What is Melanoma?
Melanoma is a cancer of pigment producing-cells called melanocytes. These cells give each of us our unique skin color. Most melanomas originate on sun-exposed skin, though they can also develop in other parts of the body containing melanocytes, including the eyes and sun-shielded locations like mucous membranes or palms, soles, or under fingernails.
The ability to spread widely to other parts of the body is a unique characteristic of melanoma compared to the more common skin cancers, basal cell carcinoma and squamous cell carcinoma which only rarely do so. This characteristic makes melanoma the deadliest of all skin cancers.
What does Melanoma look like?
Melanoma, the deadliest skin cancer, can show up on your body in different ways. You may see a:
- Change to an existing mole
- New spot or patch on your skin
- A spot that looks like a changing freckle or age spots
- Dark streak under a fingernail or toenail
- Band of darker skin around a fingernail or toenail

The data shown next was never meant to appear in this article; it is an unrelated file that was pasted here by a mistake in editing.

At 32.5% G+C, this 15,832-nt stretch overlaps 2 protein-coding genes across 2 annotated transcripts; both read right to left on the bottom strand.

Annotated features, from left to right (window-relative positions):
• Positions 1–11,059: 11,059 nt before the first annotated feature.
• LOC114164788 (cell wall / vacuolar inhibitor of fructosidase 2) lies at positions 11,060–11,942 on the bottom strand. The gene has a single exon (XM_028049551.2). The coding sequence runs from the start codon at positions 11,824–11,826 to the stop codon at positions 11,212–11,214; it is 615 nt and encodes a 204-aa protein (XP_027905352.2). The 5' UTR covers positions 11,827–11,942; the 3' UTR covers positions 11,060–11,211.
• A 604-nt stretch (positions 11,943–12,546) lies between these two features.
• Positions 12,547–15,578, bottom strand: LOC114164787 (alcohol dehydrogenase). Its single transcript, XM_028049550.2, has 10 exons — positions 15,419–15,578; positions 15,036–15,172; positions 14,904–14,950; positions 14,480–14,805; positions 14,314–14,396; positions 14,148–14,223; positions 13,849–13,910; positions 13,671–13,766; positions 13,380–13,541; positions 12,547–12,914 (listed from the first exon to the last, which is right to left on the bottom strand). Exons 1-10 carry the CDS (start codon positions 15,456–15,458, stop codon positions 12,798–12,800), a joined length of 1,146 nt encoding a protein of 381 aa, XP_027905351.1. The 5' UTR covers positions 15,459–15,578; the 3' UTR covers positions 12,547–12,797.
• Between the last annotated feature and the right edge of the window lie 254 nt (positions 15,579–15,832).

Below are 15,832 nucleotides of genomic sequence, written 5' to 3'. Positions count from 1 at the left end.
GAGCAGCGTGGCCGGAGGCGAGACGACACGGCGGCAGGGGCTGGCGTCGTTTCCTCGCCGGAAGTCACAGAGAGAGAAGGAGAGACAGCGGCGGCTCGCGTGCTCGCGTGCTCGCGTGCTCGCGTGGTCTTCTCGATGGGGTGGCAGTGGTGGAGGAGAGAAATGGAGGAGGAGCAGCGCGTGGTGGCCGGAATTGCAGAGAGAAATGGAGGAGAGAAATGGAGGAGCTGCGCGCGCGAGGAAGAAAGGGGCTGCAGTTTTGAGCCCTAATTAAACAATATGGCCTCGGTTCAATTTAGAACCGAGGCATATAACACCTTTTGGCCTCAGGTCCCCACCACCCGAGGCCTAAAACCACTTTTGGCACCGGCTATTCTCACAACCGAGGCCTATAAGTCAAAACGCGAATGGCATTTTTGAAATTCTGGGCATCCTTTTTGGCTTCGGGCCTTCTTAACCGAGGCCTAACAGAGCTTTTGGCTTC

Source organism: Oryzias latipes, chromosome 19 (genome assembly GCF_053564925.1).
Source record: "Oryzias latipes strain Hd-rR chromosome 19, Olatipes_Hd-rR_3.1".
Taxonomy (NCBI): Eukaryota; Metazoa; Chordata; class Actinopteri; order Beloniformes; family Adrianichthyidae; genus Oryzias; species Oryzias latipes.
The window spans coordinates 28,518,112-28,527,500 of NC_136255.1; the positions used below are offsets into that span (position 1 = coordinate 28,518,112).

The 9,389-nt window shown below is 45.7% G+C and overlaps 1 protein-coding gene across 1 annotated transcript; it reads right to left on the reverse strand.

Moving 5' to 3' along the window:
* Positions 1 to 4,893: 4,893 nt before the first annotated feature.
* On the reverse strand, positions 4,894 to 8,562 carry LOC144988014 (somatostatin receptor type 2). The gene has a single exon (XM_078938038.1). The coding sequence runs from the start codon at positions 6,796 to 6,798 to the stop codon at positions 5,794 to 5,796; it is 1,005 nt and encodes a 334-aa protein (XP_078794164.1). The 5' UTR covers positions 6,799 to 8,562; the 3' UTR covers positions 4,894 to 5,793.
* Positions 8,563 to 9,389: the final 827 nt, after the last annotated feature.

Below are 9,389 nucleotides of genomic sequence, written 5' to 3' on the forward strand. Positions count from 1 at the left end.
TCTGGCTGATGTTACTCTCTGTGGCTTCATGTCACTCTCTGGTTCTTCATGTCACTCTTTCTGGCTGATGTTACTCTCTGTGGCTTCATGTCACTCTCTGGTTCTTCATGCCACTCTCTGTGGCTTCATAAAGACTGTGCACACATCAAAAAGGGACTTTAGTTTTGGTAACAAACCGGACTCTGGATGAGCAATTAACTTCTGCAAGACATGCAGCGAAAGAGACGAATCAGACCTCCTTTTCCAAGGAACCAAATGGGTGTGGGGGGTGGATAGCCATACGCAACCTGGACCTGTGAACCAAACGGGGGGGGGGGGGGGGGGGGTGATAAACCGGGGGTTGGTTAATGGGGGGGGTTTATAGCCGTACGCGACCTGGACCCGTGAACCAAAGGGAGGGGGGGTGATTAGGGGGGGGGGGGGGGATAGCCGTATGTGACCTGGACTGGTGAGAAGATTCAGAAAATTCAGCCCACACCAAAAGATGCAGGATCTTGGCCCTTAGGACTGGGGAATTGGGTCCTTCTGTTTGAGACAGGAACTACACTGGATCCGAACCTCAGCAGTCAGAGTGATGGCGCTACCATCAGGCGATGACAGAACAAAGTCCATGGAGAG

- A slowly growing patch of thick skin that looks like a scar
How do I protect myself from Melanoma?
Over 90% of all skin cancer is caused by exposure to ultraviolet radiation from the sun or indoor tanning devices. Americans can dramatically reduce their risk of skin cancer by:
- Not burning or tanning intentionally – no tan is a safe tan
- Seeking shade during peak times of the day
- Wearing sun-protective clothing
- Generously applying sunscreen (remember to reapply every two hours)
- Using extra caution near water, snow, and sand because the sun is reflected back up from the ground!